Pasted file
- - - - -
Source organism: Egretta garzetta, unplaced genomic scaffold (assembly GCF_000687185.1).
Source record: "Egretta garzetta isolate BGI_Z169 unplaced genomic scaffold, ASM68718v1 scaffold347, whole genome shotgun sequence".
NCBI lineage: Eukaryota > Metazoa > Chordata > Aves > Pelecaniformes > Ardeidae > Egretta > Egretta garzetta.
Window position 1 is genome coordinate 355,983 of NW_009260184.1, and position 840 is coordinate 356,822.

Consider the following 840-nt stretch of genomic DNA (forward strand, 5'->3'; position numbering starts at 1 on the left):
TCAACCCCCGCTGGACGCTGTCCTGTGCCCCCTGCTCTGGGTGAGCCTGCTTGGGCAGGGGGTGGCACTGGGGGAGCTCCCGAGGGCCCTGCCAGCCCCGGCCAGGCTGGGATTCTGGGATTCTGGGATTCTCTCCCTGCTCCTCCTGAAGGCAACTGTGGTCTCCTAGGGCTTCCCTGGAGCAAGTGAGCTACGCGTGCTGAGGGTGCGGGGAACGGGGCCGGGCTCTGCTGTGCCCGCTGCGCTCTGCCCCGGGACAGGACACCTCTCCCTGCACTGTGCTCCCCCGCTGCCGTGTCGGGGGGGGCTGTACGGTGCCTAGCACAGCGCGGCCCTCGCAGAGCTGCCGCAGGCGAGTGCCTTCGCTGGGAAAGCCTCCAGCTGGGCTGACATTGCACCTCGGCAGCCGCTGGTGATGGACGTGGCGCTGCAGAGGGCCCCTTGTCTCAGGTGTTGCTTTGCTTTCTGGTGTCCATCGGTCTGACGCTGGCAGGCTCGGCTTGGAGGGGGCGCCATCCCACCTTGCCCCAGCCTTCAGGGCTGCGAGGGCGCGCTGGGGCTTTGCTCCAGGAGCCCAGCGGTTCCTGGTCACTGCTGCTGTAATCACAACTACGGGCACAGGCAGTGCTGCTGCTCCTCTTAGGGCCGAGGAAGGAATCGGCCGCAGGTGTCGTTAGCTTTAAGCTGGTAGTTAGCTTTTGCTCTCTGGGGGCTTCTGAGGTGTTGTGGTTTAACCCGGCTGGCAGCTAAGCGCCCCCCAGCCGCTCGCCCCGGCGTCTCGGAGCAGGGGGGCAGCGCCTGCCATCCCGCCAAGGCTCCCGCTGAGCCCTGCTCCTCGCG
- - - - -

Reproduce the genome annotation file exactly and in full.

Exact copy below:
Source organism: Egretta garzetta, unplaced genomic scaffold (assembly GCF_000687185.1).
Source record: "Egretta garzetta isolate BGI_Z169 unplaced genomic scaffold, ASM68718v1 scaffold347, whole genome shotgun sequence".
NCBI lineage: Eukaryota > Metazoa > Chordata > Aves > Pelecaniformes > Ardeidae > Egretta > Egretta garzetta.
Window position 1 is genome coordinate 355,983 of NW_009260184.1, and position 840 is coordinate 356,822.

Consider the following 840-nt stretch of genomic DNA (forward strand, 5'->3'; position numbering starts at 1 on the left):
TCAACCCCCGCTGGACGCTGTCCTGTGCCCCCTGCTCTGGGTGAGCCTGCTTGGGCAGGGGGTGGCACTGGGGGAGCTCCCGAGGGCCCTGCCAGCCCCGGCCAGGCTGGGATTCTGGGATTCTGGGATTCTCTCCCTGCTCCTCCTGAAGGCAACTGTGGTCTCCTAGGGCTTCCCTGGAGCAAGTGAGCTACGCGTGCTGAGGGTGCGGGGAACGGGGCCGGGCTCTGCTGTGCCCGCTGCGCTCTGCCCCGGGACAGGACACCTCTCCCTGCACTGTGCTCCCCCGCTGCCGTGTCGGGGGGGGCTGTACGGTGCCTAGCACAGCGCGGCCCTCGCAGAGCTGCCGCAGGCGAGTGCCTTCGCTGGGAAAGCCTCCAGCTGGGCTGACATTGCACCTCGGCAGCCGCTGGTGATGGACGTGGCGCTGCAGAGGGCCCCTTGTCTCAGGTGTTGCTTTGCTTTCTGGTGTCCATCGGTCTGACGCTGGCAGGCTCGGCTTGGAGGGGGCGCCATCCCACCTTGCCCCAGCCTTCAGGGCTGCGAGGGCGCGCTGGGGCTTTGCTCCAGGAGCCCAGCGGTTCCTGGTCACTGCTGCTGTAATCACAACTACGGGCACAGGCAGTGCTGCTGCTCCTCTTAGGGCCGAGGAAGGAATCGGCCGCAGGTGTCGTTAGCTTTAAGCTGGTAGTTAGCTTTTGCTCTCTGGGGGCTTCTGAGGTGTTGTGGTTTAACCCGGCTGGCAGCTAAGCGCCCCCCAGCCGCTCGCCCCGGCGTCTCGGAGCAGGGGGGCAGCGCCTGCCATCCCGCCAAGGCTCCCGCTGAGCCCTGCTCCTCGCG